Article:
SAS Macro and Dataline/Cards Statements in Data Step

I recently tried code like this in a SAS macro:

data sections;
        infile datalines dlm=”,”;
        input graph_table_number $15. text_line @1 @;
        datalines;
        “11.1           ,Section 11.1”,
        “11.2           ,Section 11.2”,
        “11.3           ,Section 11.3”
        ;
run;

While it works in its own right, including it as part of a macro yielded this type of result:

ERROR: The macro X generated CARDS (data lines) for the DATA step, which could cause incorrect results.  The DATA step and the macro will stop executing.

A bit of googling landed me on SAS-L where I spotted a solution like this one that didn’t involving throwing everything out:

filename temp temp;

data _null_;
        file temp;
        put;
run;

data sections;
        length graph_table_number $15 text_line $100;
        infile temp dlm=”,”;
        input @;
        do _infile_=
        “11.1           ,Section 11.1”,
        “11.2           ,Section 11.2”,
        “11.3           ,Section 11.3”
        ;
                input graph_table_number $15. text_line @1 @;
                output;
        end;
run;

filename temp clear;

The filename statement and ensuing data step creates a dummy file in the SAS work area that gets cleared at the end of every session. That seems to fool the macro engine into thinking that input is from a file and not the CARDS/DATALINES method to which it takes grave exception. The trailing @’s hold an input record for the execution of the next INPUT statement within the same iteration of the DATA step so that the automatic variable _infile_ can be fed as part of the input process in a do block with the output statement ensure that new records from the input buffer reach the data set being created.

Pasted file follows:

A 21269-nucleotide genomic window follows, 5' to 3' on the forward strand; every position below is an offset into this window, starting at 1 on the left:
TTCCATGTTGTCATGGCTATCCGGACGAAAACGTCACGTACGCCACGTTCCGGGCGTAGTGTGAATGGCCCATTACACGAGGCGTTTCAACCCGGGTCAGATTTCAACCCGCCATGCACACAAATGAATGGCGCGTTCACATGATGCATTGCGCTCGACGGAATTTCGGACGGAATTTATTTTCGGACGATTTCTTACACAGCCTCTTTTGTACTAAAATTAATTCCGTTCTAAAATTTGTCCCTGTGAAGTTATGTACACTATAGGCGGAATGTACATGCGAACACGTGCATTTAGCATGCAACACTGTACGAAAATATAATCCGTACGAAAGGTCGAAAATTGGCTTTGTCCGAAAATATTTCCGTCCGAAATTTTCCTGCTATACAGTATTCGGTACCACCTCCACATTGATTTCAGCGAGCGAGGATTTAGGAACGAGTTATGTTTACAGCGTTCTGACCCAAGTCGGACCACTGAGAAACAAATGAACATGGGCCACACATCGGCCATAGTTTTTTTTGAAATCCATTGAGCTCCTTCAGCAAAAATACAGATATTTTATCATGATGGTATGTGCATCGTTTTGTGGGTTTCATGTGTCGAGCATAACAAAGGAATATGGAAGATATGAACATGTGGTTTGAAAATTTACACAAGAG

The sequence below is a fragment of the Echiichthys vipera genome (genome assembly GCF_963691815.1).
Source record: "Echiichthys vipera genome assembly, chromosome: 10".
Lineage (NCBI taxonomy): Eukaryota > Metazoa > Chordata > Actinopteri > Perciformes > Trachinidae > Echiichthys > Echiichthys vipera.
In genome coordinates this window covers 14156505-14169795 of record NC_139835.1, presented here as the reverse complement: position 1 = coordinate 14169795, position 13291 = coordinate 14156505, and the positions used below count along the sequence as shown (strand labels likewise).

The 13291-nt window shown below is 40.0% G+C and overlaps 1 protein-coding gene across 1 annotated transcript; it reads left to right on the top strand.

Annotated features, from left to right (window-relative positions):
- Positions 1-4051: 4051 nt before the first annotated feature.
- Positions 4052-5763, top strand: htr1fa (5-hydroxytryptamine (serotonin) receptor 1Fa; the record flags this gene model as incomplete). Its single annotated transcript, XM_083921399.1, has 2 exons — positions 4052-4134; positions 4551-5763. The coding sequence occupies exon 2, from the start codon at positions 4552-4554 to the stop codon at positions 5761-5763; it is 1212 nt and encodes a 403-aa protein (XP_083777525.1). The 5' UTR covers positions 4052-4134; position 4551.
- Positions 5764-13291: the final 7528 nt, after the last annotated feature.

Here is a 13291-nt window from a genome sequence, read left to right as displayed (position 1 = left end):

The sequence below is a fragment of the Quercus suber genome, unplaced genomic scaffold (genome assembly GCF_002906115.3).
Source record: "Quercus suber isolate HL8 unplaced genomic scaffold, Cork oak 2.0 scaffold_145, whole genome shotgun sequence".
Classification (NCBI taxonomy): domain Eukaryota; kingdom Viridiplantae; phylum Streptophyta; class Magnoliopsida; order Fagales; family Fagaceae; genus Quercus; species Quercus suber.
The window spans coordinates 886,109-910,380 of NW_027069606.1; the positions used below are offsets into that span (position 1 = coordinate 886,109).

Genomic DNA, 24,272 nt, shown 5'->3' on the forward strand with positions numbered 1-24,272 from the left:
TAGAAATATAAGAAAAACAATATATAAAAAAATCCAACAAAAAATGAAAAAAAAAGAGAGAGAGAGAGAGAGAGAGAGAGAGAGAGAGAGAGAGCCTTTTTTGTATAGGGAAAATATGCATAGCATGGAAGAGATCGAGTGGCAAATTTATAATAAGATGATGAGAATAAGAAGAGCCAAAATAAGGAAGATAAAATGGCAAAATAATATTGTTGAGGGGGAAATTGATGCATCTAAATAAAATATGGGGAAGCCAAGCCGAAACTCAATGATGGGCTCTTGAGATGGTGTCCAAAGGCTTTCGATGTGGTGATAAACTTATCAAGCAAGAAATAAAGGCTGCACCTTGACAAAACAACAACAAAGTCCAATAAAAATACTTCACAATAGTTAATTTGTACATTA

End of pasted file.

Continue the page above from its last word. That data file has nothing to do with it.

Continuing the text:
This method does work but I would like to know the underlying reason as to why SAS Macro won’t play well with included data entry using DATALINES or CARDS statements in a data step, particularly when it allows other methods that using either SQL insert statements or standard variable assignment in data step. I find it such a curious behaviour that I remain on the lookout for the explanation why it is like this.

Alt-Click problems in Ubuntu-hosted VirtualBox Windows guests

Ubuntu Window Preferences

Ubuntu Window Preferences

The Alt-Click keyboard.mouse combination is a very common way of working with various flavours of Adobe Photoshop. So it was with some frustration that I couldn’t use it while working in Photoshop Elements (still on version 5, by the way; the temptation of newer versions has not struck) on a Windows XP guest in VirtualBox on my main Ubuntu system. A quick google later and a proposed solution was for me a surprising one: going to System->Preferences->Windows on the host OS and changing the setting of the Movement Key from Alt to Super (Windows key on many keyboards). That was enough to set all in order. It seems that a setting on the host operating system was preventing a piece of software running on the guest from behaving as expected. That’s all in the past now that I have got my clone brush functionality back and can work as normal again.

Another way to control line breaks in (X)HTML

While you can use <br /> tags, there is another way to achieve similar results: the &nbsp; or non-breaking space entity. Put one of them between two words and you stop them getting separated by a line break; I have been using this in the latest design tweaks that I made to my online photo gallery. Turning this on its head, if you see two words together acting without regard to normal wrapping conventions, then you can suspect that a non-breaking space could be a cause. There might be CSS options too but their effectiveness in different browsers may limit their usefulness.

Copying only updated and new files

With Linux/UNIX, the command line remains ever useful and allows you to do all manner of things, including file copying that only adds new files to a destination. Here’s a command that accomplishes this in Linux:

cp -urv [source] [destination]

The u switch does the update while r ensures recursion (by default, cp only copies files from a source directory and not anything sitting in subfolders) and v tells the command to tell the user what is happening.

Though buried and hardly promoted, Windows also has its command line and here’s what accomplishes a similar result:

xcopy /d /u [source] [destination]

Anything’s better than having to approve or reject every instance where source and destination files are the same or, even worse, to overwrite a file when it is not wanted.